11 June 2013
The Minister for Universities and Science was today (Tuesday 11 June) welcomed to the UCL Energy Institute for an update on a £2m marine technology project, which seeks to increase the efficiency of British shipping by more than 30%.
During the visit Rt Hon David Willetts MP met with members of UCL, Rolls-Royce and the Energy Technologies Institute (ETI) to hear about the project which is focusing on developing a range of highly efficient concept vessels by combining state of the art data and modelling techniques from academia with commercial knowledge and technology development expertise from industry. The work carried out by UCL is being undertaken by researchers from both UCL-Energy and UCL Mechanical Engineering.
Tristan Smith, Lecturer at UCL-Energy, leading the project at UCL, said: “This project builds on research carried out in a large multi-disciplinary project Low Carbon Shipping – A Systems Approach, which started in 2010, funded by the RCUK Energy programme and a number of industry partners. This new development demonstrates the importance of previous funding and close collaboration with industry in generating new technologies. It is extremely rewarding to be deploying models and analysis built originally for research purposes in real-world commercial applications which have the potential to produce significant reductions in the UK's greenhouse gas emissions.”
To date, the project has completed the creation and integration of a full-scale shipping model that is focussed on the shipping activity and vessels involved in the UK’s sea-based transportation needs. This model has leveraged Rolls-Royce’s technology knowledge at a vessel level and combined with UCL’s capabilities to understand and model the shipping network. This work has built upon the Low Carbon Shipping project led by UCL and funded in part by the Engineering and Physical Sciences Research Council (EPSRC).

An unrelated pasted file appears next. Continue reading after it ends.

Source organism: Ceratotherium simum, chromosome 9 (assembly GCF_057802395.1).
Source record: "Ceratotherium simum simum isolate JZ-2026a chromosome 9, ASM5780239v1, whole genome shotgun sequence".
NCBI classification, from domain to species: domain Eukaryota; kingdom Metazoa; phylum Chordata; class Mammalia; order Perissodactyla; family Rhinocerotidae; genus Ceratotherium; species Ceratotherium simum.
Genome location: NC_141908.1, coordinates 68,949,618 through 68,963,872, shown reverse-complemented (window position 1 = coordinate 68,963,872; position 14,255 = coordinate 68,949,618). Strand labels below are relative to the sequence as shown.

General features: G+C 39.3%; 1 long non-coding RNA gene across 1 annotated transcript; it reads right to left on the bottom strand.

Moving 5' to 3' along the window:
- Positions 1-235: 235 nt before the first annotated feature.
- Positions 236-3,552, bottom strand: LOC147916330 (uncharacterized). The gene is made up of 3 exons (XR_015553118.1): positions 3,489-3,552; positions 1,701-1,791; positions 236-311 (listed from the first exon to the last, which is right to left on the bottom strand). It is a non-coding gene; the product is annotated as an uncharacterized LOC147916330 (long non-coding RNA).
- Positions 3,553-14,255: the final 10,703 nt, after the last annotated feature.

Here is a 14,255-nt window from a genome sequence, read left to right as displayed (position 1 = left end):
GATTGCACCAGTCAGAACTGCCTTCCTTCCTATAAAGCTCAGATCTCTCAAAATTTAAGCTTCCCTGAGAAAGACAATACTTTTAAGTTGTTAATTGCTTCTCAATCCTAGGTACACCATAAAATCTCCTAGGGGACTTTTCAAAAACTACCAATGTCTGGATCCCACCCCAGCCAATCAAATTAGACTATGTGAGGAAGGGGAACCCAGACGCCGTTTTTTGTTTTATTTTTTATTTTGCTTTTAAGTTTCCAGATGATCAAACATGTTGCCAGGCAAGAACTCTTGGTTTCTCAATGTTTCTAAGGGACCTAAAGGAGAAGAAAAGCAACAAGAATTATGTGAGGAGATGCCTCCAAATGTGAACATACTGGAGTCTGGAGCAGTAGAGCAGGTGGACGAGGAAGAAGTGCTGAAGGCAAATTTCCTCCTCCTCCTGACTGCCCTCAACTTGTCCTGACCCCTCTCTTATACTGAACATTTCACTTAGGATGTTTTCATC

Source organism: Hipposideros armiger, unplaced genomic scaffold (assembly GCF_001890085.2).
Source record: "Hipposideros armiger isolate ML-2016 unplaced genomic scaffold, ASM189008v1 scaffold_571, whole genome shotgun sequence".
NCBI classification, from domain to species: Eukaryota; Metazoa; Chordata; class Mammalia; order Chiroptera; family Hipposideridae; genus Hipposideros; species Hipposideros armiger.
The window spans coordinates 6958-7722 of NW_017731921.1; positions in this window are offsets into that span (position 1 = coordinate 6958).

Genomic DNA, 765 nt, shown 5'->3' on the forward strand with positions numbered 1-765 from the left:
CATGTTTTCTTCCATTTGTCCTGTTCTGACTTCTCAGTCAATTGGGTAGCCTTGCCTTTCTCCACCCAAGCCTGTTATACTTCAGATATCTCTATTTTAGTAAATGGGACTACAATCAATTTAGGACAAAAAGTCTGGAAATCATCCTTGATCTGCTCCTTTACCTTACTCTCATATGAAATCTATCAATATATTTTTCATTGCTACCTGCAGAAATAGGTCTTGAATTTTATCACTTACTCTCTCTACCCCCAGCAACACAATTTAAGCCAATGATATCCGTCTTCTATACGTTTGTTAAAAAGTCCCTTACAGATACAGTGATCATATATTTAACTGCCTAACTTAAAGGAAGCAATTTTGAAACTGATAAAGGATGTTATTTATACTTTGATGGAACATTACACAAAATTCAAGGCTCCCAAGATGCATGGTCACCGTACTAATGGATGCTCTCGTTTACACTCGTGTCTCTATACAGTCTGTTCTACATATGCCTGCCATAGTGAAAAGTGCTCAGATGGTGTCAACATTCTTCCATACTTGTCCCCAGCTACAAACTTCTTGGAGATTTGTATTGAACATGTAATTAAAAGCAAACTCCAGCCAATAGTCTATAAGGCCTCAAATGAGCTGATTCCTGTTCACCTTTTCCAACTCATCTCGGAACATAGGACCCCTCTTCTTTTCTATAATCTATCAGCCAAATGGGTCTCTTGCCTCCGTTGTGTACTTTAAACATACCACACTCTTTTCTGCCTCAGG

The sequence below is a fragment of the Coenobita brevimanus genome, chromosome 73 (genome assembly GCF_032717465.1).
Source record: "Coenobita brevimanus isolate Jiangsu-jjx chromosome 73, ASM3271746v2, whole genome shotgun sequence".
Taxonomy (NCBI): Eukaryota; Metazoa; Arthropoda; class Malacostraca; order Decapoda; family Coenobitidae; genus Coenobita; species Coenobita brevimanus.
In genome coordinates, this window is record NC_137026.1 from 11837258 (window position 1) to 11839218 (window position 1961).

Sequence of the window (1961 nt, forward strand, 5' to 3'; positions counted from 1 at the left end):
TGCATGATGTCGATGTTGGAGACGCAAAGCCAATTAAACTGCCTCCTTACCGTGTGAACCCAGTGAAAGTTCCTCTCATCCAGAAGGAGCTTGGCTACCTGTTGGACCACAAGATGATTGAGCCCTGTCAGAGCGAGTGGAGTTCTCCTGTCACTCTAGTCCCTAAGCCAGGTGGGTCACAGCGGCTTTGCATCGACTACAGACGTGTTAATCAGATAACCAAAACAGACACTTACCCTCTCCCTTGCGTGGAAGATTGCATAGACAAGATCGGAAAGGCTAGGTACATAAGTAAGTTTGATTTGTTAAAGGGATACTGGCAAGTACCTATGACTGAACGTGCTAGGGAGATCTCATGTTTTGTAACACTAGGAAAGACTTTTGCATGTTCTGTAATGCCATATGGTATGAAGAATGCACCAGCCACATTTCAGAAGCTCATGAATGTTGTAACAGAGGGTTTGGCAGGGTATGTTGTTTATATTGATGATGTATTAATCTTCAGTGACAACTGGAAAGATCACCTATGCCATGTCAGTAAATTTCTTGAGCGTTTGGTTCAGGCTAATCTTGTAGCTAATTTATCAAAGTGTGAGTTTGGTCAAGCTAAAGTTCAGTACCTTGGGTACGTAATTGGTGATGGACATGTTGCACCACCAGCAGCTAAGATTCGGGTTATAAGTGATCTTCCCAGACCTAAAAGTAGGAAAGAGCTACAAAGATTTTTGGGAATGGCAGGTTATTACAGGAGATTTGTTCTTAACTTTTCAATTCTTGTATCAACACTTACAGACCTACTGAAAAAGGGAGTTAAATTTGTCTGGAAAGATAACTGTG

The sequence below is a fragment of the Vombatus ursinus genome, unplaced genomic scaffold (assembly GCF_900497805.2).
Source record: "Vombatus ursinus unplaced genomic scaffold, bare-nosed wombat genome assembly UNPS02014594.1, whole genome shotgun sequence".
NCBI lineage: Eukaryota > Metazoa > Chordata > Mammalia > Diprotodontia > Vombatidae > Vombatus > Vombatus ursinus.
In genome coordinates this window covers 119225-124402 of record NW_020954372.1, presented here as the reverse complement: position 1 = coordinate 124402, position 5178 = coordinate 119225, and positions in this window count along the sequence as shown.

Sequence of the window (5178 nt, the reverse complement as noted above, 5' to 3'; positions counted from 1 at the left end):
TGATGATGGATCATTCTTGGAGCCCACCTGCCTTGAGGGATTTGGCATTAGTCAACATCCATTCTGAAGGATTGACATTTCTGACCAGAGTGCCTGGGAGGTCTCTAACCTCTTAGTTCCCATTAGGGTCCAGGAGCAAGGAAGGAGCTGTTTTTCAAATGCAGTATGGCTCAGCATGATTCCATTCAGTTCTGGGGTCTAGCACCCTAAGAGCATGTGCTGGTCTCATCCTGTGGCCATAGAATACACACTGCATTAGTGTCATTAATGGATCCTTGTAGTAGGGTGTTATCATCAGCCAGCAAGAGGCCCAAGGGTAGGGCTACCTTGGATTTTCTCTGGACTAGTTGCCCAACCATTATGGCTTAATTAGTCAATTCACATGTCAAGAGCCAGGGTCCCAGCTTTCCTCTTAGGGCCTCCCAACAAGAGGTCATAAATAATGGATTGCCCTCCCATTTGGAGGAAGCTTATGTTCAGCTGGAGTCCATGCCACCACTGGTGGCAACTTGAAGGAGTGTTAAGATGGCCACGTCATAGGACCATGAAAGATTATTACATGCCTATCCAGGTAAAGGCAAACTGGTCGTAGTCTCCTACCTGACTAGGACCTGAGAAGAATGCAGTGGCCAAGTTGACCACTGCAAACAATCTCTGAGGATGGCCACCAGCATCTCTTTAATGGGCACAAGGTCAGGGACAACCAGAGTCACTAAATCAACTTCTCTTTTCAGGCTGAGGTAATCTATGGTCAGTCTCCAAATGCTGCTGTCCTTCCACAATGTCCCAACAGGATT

The vessel types under study are typical of those used to transport goods to, from and around the UK coastline. If successful, this project could lead to a further £8m being invested into a large-scale demonstration of a best vessel concept and the technologies it uses.
Shipping currently contributes £26.5bn to UK GDP1 and could account for as much as 11 per cent of Britain’s total greenhouse gases by 20502 unless improved efficiencies are developed.
This project, which has now been running for almost 12 months, is part of a £40m ETI transport technology programme designed to improve heavy duty vehicle (HDV) efficiency. Launched last year by Business Secretary, Dr Vince Cable, the programme is designed to look at improving systems integration and technology development across the HDV sector, with an aim to increase efficiency in land and marine vehicles by up to 30%.
Top: David Willetts MP meets UCL-Energy PhD student Eoin O'Keeffe
Bottom: L-R: Paul Greaves (Rolls-Royce), Malcolm Grant (Provost, UCL), David Willetts MP, David Clarke (ETI), Tristan Smith (UCL-Energy)